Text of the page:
When we got back home I pulled out the pregnancy guide book I had been reading, “The Mother of all Pregnancy Books” and immediately started searching through the index and table of contents for anything that might relate to our situation with ‘Lil Boo. I found the chapter labeled “When Pregnancy Isn’t Perfect” trying to mentally prepare myself for an extremely premature baby, but I had this sense that if I was as prepared as I could possibly be then our little girl would surprise everyone by catching up on her growth and she would be ok. After all, I knew my little girl had to be just as stubborn, if not more, than me and would be a fighter. The more I read about all the complications the more I prayed our little girl would be spared! But, realistically I knew with her added complication of the heart defect and possible Downs the chances of her being able to fight through weren’t good. With my heart broken in pieces I tried to concentrate on all the things I could control that would help our “Lil Boo: I made sure I was eating healthy foods regularly, even though I had no appetite, plenty of sleep and, as difficult as it was, trying to stay as upbeat and positive as possible.
A little more than a week later, on the weekend I turned 23 weeks, I became very sick. At first I thought it was something I had eaten considering I’m gluten intolerant. The pain and nausea felt very similar to a gluten reaction, though everything felt a little higher up in my abdomen than usual. I thought, “Hey, I’m pregnant! There’s a baby shifting everything upward! I’ll just sleep this off.” I felt 100% better by Sunday and even enjoyed visiting with some out of town family, so I was relieved that whatever had made me sick was apparently nothing serious and ‘Lil Boo was just fine. On Monday everything changed for the worse! I was suffering extreme chest pains that penetrated through my body and left my back feeling bruised between my shoulder blades and wrapped around my right arm. I feared I was having a heart attack, so we called my OB who had us meet her at the hospital right away. After the nurses checked out my urine, blood pressure and my blood was sent off to the lab my OB returned with the horrible news that I was suffering from HELLP syndrome and even though our baby wasn’t viable at 23 weeks, especially considering she was now 3 weeks behind in growth, they needed to start me on medication and induce me immediately. She explained that my liver functions were extremely high and my blood platelets were very, very low setting me up for possible liver or brain hemorrhaging, or seizures and the only way to save me was to “take” my baby.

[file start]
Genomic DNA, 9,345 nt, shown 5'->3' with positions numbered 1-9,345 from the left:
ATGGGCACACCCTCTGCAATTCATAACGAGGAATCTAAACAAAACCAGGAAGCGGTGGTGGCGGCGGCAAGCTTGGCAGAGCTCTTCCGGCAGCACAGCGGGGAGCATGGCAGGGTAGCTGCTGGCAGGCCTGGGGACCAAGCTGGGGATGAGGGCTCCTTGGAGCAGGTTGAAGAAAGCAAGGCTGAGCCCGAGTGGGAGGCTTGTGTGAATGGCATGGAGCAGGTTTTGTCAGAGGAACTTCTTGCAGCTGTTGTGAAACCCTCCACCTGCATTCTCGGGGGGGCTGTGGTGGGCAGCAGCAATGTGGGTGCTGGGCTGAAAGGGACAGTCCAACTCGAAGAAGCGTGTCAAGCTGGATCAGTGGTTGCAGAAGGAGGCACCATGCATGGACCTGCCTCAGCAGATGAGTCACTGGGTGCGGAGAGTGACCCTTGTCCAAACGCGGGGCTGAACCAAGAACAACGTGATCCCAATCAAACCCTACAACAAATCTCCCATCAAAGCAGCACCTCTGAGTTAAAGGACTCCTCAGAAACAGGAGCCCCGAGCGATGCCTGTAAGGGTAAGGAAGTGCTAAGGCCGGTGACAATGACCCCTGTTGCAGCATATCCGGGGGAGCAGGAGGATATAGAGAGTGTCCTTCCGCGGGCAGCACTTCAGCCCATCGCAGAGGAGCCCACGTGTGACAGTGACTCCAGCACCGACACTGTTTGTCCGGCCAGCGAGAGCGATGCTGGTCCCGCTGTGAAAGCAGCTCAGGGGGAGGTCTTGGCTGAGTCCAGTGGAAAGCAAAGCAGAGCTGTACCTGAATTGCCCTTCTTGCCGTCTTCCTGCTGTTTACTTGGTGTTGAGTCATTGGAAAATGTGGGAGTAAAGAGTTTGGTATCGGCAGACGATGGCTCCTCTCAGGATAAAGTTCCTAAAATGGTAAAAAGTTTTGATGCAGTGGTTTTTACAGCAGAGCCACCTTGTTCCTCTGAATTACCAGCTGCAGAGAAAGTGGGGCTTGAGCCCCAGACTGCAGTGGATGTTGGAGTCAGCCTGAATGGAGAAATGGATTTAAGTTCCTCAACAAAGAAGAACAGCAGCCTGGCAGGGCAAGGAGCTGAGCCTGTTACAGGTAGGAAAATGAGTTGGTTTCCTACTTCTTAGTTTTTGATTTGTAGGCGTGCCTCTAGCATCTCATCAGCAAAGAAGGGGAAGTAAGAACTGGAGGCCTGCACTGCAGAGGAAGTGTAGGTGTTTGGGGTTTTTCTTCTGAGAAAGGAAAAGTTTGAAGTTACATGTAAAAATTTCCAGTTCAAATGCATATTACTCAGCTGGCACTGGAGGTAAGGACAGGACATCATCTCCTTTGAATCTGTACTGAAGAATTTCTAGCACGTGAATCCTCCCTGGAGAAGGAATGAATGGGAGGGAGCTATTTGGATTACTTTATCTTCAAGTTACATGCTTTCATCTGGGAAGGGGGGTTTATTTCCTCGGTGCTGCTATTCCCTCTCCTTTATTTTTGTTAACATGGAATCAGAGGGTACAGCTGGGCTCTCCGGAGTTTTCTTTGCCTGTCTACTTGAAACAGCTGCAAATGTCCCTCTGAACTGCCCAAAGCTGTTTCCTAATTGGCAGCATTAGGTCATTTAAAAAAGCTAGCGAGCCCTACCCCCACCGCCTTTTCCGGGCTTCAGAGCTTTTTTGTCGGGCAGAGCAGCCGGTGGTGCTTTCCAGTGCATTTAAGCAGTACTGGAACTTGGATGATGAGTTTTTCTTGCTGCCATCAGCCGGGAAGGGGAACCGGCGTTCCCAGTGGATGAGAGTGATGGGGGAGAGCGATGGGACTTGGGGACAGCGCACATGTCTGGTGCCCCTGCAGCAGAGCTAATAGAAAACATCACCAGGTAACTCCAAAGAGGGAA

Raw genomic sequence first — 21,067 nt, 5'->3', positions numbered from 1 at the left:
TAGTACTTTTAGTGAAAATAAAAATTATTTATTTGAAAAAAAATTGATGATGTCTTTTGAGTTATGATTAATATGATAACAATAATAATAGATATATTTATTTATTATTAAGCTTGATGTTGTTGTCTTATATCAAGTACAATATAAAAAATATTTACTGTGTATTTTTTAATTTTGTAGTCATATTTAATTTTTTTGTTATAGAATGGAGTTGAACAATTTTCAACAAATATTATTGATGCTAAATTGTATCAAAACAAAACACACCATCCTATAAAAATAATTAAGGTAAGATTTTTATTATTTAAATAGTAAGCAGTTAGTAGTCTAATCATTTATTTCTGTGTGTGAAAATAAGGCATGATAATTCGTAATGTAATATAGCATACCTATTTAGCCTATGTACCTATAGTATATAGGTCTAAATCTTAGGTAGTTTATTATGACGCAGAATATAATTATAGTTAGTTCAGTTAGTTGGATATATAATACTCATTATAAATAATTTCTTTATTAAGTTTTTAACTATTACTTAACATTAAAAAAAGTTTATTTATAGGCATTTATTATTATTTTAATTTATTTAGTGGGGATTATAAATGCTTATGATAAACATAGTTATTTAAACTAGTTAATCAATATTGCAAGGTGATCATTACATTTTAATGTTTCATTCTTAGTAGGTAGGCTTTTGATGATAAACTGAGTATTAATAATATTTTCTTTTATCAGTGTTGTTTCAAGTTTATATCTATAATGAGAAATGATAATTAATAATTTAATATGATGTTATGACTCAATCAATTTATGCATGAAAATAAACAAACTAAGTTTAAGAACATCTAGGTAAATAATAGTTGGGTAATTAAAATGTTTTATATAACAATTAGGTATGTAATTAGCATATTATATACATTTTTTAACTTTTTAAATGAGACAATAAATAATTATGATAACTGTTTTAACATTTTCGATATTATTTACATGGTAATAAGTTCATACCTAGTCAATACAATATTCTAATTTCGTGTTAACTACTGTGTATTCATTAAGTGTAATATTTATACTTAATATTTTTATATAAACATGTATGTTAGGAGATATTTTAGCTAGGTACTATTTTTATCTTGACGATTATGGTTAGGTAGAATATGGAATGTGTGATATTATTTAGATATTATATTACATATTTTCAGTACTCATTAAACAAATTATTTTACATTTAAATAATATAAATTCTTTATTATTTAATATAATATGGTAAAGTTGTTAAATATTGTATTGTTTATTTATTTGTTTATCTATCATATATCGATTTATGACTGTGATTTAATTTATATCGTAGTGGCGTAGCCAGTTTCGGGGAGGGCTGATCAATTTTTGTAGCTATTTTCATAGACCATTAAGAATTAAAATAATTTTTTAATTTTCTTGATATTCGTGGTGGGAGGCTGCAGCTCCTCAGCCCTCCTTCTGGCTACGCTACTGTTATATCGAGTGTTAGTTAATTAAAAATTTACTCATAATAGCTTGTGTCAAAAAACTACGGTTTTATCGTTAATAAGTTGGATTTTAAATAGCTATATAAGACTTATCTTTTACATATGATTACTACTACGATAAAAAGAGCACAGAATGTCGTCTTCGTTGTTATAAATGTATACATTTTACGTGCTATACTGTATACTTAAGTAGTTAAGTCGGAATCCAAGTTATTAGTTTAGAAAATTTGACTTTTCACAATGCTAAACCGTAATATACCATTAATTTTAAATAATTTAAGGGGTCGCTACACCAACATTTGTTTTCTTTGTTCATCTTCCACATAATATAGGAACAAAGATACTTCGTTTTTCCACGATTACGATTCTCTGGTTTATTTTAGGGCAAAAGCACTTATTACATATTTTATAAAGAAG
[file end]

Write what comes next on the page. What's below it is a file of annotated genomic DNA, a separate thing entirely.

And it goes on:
My induction began just before 1am on December 21st. They had gotten me situated in a room on the Labor and Delivery floor and immediately hooked me up to a magnesium sulfate drip before my OB came up to perform an exam and begin inducing with cytotec. She told us there was no one of knowing how long it would take to induce me, but an OB would be coming in at least twice a day and hopefully we would deliver in a couple of days. Unfortunately the induction didn’t go as smoothly as planned, so I had several days in the hospital to process all that was happening and cry for the loss of my soon to be born baby girl. So with a fever spiking off and on all Tuesday evening after receiving my 3rd cytotec dose my heart was being ripped to shreds knowing my daughter would never survive once she was born. Agonizing over the irony of spending most of my life trying to avoid getting pregnant, then hoping I could become pregnant, hoping and praying I wouldn’t loose the baby to a miscarriage once I got pregnant, being thankful I had no spotting during pregnancy and praying I wouldn’t go in to premature labor, to now suddenly want my baby born before she was ready! I didn’t want her to be born prematurely! The OB’s never asked me what I wanted to do! I was told that with HELLP I was now their #1 priority and saving my life was their primary focus! I wasn’t given any other options even though I would have chosen anything that would have given my daughter a fighting chance of survival! During those emotional days I asked my nurses several times to hear our little girl’s heart beat. Feeling like if I could just hear her strong heart beating than I would know she had plenty of strength and fight in her to survive the numerous odds against her. My parents, brother and in-laws visited us during the days and I would ask the nurse to allow them to hear her heart beating too. Since they had never gone to an ultrasound I felt this would give them the opportunity to connect with their granddaughter and niece on a deeper level. I asked the OB what they would do for my daughter once she was born and was told she may be stillborn and there was nothing that could be done for her since she would be so tiny. I asked them why they couldn’t help her and learned the Perinatologist only consults with patients over 24 weeks and even though I was close they knew they couldn’t help her unless she was a 1 lb., so she wouldn’t be taken to the NICU. The pain from hearing this news was enough to make me nauseous and what little was left of my heart shattered beyond repair! My nurses talked to me about what to expect and offered over and over again to answer any questions I might have had, but they couldn’t answer the only question I really needed an answer to …“Why can’t they save my baby?”